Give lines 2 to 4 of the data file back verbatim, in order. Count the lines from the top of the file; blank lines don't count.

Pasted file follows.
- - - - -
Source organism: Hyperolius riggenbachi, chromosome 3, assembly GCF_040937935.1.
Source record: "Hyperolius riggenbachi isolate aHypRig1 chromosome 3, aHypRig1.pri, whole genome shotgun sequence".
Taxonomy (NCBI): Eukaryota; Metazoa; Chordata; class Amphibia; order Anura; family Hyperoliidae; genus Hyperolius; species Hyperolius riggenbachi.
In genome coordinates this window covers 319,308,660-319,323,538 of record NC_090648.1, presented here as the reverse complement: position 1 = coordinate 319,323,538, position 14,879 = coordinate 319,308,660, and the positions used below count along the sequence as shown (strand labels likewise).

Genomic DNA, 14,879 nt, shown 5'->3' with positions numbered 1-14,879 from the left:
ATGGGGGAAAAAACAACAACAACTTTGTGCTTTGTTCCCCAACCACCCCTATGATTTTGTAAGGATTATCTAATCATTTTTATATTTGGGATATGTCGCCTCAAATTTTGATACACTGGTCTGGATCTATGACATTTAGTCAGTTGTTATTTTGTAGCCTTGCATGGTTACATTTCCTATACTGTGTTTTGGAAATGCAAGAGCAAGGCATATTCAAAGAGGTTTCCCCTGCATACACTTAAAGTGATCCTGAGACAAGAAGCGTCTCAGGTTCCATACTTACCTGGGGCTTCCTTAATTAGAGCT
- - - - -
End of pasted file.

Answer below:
Source record: "Hyperolius riggenbachi isolate aHypRig1 chromosome 3, aHypRig1.pri, whole genome shotgun sequence".
Taxonomy (NCBI): Eukaryota; Metazoa; Chordata; class Amphibia; order Anura; family Hyperoliidae; genus Hyperolius; species Hyperolius riggenbachi.
In genome coordinates this window covers 319,308,660-319,323,538 of record NC_090648.1, presented here as the reverse complement: position 1 = coordinate 319,323,538, position 14,879 = coordinate 319,308,660, and the positions used below count along the sequence as shown (strand labels likewise).